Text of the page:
In Its Relations to the Covenant, the Priesthood, the Intercession of our Lord
We enthusiastically welcome back Hugh Martin’s outstanding book on the atonement, one of the finest ever penned.
The great distinctive feature of The Atonement is the emphasis it places on the importance of a covenant perspective, and its focus on the work of Christ as priest. Martin was adamant that these are essential to the right interpretation and proclamation of the doctrine of the atonement.
For anyone who wants to learn to think soundly about Christ’s atonement, these pages will open up new panoramic vistas. Martin’s writings have been to known to fill reader’s hearts with love and praise.
Hugh Martin’s most significant work
The Atonement is the most significant contribution to the Christian church by Hugh Martin, an author of extraordinary penetration and great power. At a time when the preaching of the cross has been displaced from many pulpits by talk about man, and where experience-orientated theology has come to reign, Martin’s exposition of the atonement is a book that demands attention.
In these pages the author also exposes errors in theology that empty the cross of its meaning and power. In doing so he notably expounds the concept of the double imputation of sin and righteousness. He exposes the weaknesses of the theology of F. W. Robertson and treats the relationship between the atonement and the moral law.
Hugh Martin was a man who thought through the truth from first principles, always sensitive to the text of Scripture. His writings are characterized by a powerful, original, compelling, sometimes blazing light and gospel logic that demands and requires the closest attention and reflection. The way in which he penetrates to the heart of the work of Christ and then expounds the gospel out of its true centre calls for our best thinking and humblest spirits. For anyone who wants to learn what it is to think about Christ’s atonement these pages will open up new vistas and indeed whole panoramas that will, when gazed on with a loving and humble mind, fill the heart with love and praise.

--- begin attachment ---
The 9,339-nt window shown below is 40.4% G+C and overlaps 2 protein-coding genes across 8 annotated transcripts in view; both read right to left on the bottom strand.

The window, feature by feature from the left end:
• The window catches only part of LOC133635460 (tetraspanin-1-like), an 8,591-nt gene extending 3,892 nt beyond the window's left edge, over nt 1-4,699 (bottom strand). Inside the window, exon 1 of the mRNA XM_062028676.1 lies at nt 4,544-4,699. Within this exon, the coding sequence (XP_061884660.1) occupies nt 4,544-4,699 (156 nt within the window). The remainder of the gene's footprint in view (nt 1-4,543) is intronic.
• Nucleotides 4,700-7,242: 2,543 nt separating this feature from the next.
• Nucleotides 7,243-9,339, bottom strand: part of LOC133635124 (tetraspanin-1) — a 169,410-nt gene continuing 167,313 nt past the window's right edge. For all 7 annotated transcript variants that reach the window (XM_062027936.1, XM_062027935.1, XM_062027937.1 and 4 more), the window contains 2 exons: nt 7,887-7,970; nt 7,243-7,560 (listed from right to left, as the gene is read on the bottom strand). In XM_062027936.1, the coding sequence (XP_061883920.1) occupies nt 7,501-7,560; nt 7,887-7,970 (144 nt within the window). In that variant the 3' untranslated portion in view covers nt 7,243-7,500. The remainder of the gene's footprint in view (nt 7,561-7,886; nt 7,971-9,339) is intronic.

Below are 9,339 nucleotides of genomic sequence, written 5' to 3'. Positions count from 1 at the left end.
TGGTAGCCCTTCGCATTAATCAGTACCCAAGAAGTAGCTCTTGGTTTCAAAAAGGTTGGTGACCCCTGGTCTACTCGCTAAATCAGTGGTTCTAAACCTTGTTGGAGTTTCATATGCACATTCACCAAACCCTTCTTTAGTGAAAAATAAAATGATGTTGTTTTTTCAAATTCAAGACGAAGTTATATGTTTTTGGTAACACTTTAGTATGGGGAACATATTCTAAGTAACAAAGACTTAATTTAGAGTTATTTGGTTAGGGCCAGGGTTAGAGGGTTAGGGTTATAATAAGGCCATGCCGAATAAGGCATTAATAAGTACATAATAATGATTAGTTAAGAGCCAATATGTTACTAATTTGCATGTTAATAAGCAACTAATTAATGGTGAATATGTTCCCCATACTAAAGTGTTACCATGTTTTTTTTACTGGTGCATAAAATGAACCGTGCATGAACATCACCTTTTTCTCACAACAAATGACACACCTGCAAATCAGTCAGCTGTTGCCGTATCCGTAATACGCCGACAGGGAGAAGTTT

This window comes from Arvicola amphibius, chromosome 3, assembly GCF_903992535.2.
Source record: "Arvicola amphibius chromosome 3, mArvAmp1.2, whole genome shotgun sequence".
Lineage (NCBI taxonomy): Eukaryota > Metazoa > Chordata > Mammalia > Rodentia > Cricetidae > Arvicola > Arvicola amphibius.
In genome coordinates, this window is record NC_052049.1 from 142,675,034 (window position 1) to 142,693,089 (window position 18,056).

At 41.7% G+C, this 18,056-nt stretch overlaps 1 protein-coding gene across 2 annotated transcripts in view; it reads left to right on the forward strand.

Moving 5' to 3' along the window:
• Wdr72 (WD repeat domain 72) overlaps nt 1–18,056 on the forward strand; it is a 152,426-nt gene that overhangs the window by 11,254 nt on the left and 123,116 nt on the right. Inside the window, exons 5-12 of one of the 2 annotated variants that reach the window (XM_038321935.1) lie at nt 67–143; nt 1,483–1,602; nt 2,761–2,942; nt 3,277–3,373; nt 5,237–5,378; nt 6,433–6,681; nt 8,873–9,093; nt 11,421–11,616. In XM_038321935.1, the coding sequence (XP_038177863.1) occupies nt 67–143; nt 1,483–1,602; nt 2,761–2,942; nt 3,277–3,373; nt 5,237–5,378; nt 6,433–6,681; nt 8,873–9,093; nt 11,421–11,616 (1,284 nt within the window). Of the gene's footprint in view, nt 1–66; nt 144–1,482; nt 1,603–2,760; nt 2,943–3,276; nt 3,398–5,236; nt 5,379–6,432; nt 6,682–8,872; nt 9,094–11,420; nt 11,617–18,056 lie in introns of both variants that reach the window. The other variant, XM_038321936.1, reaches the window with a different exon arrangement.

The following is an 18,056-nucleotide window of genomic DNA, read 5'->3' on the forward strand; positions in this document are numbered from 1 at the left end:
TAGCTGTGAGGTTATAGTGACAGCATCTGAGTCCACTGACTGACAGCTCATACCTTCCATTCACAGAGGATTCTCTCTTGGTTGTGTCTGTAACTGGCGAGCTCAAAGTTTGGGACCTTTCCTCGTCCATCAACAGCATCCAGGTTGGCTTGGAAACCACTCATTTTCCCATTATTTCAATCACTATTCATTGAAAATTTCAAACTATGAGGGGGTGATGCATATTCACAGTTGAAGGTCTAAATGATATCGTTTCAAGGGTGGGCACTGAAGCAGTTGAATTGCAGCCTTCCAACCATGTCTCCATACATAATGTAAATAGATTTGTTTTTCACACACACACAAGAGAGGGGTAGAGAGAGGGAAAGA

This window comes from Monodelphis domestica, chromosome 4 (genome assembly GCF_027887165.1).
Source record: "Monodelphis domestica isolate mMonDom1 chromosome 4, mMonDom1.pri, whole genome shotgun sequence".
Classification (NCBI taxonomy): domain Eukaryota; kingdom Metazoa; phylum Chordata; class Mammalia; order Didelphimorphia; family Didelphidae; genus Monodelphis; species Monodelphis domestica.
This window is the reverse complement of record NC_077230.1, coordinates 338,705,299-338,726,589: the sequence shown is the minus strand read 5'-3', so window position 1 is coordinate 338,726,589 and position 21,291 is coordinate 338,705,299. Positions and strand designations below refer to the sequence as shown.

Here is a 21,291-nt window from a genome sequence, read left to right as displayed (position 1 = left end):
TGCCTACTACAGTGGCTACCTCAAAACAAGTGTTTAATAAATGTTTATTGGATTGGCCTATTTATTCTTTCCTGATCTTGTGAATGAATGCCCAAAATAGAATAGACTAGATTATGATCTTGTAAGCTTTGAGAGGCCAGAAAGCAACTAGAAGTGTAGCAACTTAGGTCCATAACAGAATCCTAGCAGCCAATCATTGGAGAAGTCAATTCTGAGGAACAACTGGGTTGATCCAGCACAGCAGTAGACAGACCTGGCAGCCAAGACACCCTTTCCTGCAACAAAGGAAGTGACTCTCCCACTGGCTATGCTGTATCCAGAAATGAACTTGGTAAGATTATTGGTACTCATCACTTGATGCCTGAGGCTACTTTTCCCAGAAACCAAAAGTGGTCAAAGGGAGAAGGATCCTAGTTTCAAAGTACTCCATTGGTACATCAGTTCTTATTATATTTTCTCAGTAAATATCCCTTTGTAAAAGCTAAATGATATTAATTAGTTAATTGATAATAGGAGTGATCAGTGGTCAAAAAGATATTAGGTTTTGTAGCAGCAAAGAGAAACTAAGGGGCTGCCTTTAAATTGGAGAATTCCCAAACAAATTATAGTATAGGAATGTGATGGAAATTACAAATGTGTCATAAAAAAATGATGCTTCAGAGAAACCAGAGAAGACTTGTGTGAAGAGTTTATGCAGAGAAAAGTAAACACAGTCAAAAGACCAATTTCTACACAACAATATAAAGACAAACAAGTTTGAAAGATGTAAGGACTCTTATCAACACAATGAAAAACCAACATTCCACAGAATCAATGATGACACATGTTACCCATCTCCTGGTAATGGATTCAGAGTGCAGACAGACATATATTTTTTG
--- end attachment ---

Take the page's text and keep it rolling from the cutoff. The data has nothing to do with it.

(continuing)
- Foreword by John C. A. Ferguson and Sinclair B. Ferguson
- Atonement the Covenant of Grace
- Federal Theology
- Christ’s Priestly Office
- Christ’s Priestly Action in His Death
- Atonement and Intercession, Part 1: The Direct Argument
- Part 2: The Inverse Argument
- Atonement and Remission
- The Counter-Imputations of Sin and Righteousness
- Mr. Robertson of Brighton’s Views of Vicarious Sacrifice
- Atonement, and the Distinctive Peculiarity of Moral Law
- Appendix: A Discourse on God’s Blessedness and His Statutes
About the Author
Hugh Martin (1822-1885) combined a brilliant analytical and mathematical mind with a child-like heart which rested in Christ. Born and raised in Aberdeen, he gained the top prizes in mathematics at the University there before going on to study for the ministry. He cast in his lot with those who left the Established Church at the Disruption and served at Panbride (Carnoustie) and Free Greyfriars, Edinburgh, until illness forced his retirement from the ministry at the age of 42.
Thereafter, he devoted himself, despite recurring ill health, to writing, preaching and continued involvement in church issues. In 1870 his book The Atonement was published, stressing the substitutionary nature of the atonement as being grounded in the covenant of grace. In recognition of his achievements, Edinburgh University conferred a Doctorate of Divinity on him in 1872.
Sherman Isbell has described Martin’s ‘eloquent theological interpretations of Bible characters and of Christ’s Gethsemane experience’ (Dictionary of Scottish Church History and Theology, Edinburgh, 1993). Martin is also widely appreciated for his commentary on Jonah and his sermons The Shadow of Calvary and Christ for Us.